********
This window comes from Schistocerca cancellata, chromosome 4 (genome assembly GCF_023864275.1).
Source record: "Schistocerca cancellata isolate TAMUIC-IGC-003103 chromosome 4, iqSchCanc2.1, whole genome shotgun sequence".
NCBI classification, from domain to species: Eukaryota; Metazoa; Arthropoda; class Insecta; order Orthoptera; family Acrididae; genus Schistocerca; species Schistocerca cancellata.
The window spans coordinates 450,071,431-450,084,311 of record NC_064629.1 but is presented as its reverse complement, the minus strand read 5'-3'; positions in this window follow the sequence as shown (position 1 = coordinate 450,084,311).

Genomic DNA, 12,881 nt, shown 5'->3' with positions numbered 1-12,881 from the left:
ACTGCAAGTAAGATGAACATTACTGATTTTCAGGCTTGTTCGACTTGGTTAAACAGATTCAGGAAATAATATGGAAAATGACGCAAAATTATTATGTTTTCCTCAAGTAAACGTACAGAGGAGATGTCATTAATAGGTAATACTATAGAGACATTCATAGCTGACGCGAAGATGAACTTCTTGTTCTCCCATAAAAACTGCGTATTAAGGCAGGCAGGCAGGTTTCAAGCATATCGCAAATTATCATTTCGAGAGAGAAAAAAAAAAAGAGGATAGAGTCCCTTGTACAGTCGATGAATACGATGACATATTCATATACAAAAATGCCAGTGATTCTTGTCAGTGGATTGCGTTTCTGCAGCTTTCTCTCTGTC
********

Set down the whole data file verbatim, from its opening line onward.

This window comes from Schistocerca cancellata, chromosome 4 (genome assembly GCF_023864275.1).
Source record: "Schistocerca cancellata isolate TAMUIC-IGC-003103 chromosome 4, iqSchCanc2.1, whole genome shotgun sequence".
NCBI classification, from domain to species: Eukaryota; Metazoa; Arthropoda; class Insecta; order Orthoptera; family Acrididae; genus Schistocerca; species Schistocerca cancellata.
The window spans coordinates 450,071,431-450,084,311 of record NC_064629.1 but is presented as its reverse complement, the minus strand read 5'-3'; positions in this window follow the sequence as shown (position 1 = coordinate 450,084,311).

Genomic DNA, 12,881 nt, shown 5'->3' with positions numbered 1-12,881 from the left:
ACTGCAAGTAAGATGAACATTACTGATTTTCAGGCTTGTTCGACTTGGTTAAACAGATTCAGGAAATAATATGGAAAATGACGCAAAATTATTATGTTTTCCTCAAGTAAACGTACAGAGGAGATGTCATTAATAGGTAATACTATAGAGACATTCATAGCTGACGCGAAGATGAACTTCTTGTTCTCCCATAAAAACTGCGTATTAAGGCAGGCAGGCAGGTTTCAAGCATATCGCAAATTATCATTTCGAGAGAGAAAAAAAAAAAGAGGATAGAGTCCCTTGTACAGTCGATGAATACGATGACATATTCATATACAAAAATGCCAGTGATTCTTGTCAGTGGATTGCGTTTCTGCAGCTTTCTCTCTGTC